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Should the Jaypee F1 circuit in Greater Noida get FIA approval next year, the 2011 F1 season will feature 20 races for the first time in its history. The most in F1 history and double the number of races held in the 1964 season. Back then of course, F1 drivers would take part in a number of other non-championship races as well as in sports car, touring car and any other category of racing that took their fancy. If memory serves me correctly, drivers like Jim Clark would often take part in 30 or more races in a variety of racing disciplines in a calendar year.
For the last 25 years or so F1 drivers have forsaken multi-tasking. The burgeoning costs and ever increasing logistical challenges of racing in a championship that has truly gone global makes it ever harder to commit to anything other than F1. Teams make it worth the drivers’ time to be specialists as well. The steady addition of new venues has, however ensured that F1 drivers will now be a lot closer to their counterparts from the ’60s and ’70s in terms of number of races in a calendar year. And that would be fine if F1 were still a predominantly European based series which would allow teams to easily get from one venue to another.
The fact of the matter is that 10 of the 19 races on the 2010 F1 season are held well outside of Europe and every one of the 12 teams on the grid are based in Europe. The number of races held outside of Europe will go up to 11 with the addition of the United States Grand Prix in 2012. The addition of the Russian Grand Prix in 2014 may not add to that number but it will mean another long hike for the F1 teams. So clearly one of two things need to happen. Either FOM chief Bernie Ecclestone stops his hunt for new F1 markets (unlikely) or the Formula One Teams Association’s (FOTA) suggestion to permanently cap the number of races in a season to 20 is heeded.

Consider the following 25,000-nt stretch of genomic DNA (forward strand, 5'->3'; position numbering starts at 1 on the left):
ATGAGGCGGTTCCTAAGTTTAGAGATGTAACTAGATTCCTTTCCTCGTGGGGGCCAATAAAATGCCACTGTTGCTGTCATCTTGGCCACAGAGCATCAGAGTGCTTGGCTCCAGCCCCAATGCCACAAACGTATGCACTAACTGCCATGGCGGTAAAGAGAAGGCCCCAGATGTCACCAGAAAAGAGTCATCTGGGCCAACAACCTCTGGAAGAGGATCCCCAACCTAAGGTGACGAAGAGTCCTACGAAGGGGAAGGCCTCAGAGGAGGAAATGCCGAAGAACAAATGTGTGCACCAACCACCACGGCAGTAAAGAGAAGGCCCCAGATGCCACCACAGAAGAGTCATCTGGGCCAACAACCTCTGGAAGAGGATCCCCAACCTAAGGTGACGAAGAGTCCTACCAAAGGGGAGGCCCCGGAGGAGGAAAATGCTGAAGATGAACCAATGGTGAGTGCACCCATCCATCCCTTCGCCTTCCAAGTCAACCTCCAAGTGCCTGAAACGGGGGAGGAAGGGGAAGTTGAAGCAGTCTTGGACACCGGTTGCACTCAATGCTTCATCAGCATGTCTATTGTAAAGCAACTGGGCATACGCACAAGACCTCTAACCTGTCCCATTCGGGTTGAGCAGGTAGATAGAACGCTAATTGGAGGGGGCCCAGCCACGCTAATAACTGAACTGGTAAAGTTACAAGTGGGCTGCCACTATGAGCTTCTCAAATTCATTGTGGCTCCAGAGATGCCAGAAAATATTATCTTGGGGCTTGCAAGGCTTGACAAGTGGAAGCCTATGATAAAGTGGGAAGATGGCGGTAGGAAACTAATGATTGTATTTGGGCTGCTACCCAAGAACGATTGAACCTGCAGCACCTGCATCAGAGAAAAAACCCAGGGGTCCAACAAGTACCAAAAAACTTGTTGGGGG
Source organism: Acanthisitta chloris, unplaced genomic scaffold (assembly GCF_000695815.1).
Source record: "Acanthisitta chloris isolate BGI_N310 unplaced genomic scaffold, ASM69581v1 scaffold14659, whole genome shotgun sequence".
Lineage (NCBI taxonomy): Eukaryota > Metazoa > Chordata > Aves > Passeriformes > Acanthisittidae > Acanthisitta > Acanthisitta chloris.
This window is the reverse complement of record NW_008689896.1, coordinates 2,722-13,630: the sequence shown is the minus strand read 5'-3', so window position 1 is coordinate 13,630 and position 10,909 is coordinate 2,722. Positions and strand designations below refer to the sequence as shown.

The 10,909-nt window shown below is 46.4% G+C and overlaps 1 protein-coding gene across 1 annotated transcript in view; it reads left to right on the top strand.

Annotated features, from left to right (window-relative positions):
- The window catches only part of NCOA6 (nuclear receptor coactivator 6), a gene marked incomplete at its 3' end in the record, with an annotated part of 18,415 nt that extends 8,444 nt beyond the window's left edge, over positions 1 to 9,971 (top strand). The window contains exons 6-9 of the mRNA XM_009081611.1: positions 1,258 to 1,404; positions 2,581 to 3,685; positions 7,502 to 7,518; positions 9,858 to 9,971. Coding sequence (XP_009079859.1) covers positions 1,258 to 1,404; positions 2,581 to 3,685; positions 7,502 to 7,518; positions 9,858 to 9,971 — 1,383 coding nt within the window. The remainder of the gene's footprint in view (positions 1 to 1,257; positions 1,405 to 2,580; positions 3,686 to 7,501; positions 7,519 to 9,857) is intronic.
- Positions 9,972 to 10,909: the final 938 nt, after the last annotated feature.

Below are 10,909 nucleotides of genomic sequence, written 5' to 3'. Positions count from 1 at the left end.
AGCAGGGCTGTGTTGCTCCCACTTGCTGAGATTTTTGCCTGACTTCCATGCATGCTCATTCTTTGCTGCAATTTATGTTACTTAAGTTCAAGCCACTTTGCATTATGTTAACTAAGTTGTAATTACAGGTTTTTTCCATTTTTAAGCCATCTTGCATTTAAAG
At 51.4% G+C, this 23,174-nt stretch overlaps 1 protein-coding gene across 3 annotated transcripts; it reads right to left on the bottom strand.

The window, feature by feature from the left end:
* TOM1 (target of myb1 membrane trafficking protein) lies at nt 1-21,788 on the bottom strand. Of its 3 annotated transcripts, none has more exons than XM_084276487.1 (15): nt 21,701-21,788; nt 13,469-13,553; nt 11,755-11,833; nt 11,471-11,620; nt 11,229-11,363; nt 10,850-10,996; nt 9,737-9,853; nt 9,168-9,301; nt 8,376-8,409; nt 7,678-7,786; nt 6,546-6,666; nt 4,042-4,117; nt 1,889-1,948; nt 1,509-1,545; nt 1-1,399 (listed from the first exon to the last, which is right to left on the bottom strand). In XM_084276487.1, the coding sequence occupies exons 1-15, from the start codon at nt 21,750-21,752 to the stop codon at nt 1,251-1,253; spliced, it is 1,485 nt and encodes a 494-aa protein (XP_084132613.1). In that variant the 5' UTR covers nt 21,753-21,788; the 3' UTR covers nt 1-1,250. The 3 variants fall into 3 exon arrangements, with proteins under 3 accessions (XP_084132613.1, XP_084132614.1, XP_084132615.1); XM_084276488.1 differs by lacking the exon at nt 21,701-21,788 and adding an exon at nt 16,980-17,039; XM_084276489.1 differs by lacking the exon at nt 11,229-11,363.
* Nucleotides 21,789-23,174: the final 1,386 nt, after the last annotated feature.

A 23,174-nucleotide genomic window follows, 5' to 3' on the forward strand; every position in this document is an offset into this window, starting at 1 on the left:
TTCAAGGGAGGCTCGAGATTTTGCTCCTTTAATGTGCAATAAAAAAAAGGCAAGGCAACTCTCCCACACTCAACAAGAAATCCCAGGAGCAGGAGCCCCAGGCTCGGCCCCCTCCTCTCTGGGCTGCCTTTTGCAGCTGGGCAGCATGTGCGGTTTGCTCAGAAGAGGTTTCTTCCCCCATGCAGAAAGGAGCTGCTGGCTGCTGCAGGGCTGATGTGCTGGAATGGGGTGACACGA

I would go with the latter as F1 needs a serious quality control check in terms of the venues that it makes stops at. For one thing, no country should ever host more than one grand prix in a season. So that would put an end to the European Grand Prix and I’m not sure many F1 fans would be too heart-broken about that. The street circuit in Valencia is thoroughly uninteresting and does not produce good racing. It would not be missed. The Hungaroring is a tight, narrow and twisty circuit where it is all but impossible to overtake even in a fast car. Just think back to 2005 where Michael Schumacher (after scoring a surprise pole position) held off Kimi Raikkonen’s much faster McLaren in his Ferrari until he pitted for fuel and new tyres. Dumping Hungary in favour of the Czech Republic and the fast and challenging circuit of Brno would be a move that F1’s powers that be should seriously look into.
It can also be argued that F1 does not need to make more than two visits to the sandy, featureless tracks of Western Asia. Especially if there is a repeat of the 2010 Bahrain Grand Prix where the organizers added twisty, squirt and shoot corners to the track configuration. Needless to say the season opening race was an extreme let down. So hopefully Ecclestone will not try to rope in Qatar to the F1 calendar. Because once that happens the truly special F1 venues will come under threat. Venues like Spa, Monza, Suzuka, Monaco and and Silverstone. And once that happens then F1 will lose whatever little ties it has left with its rich and unforgettable history.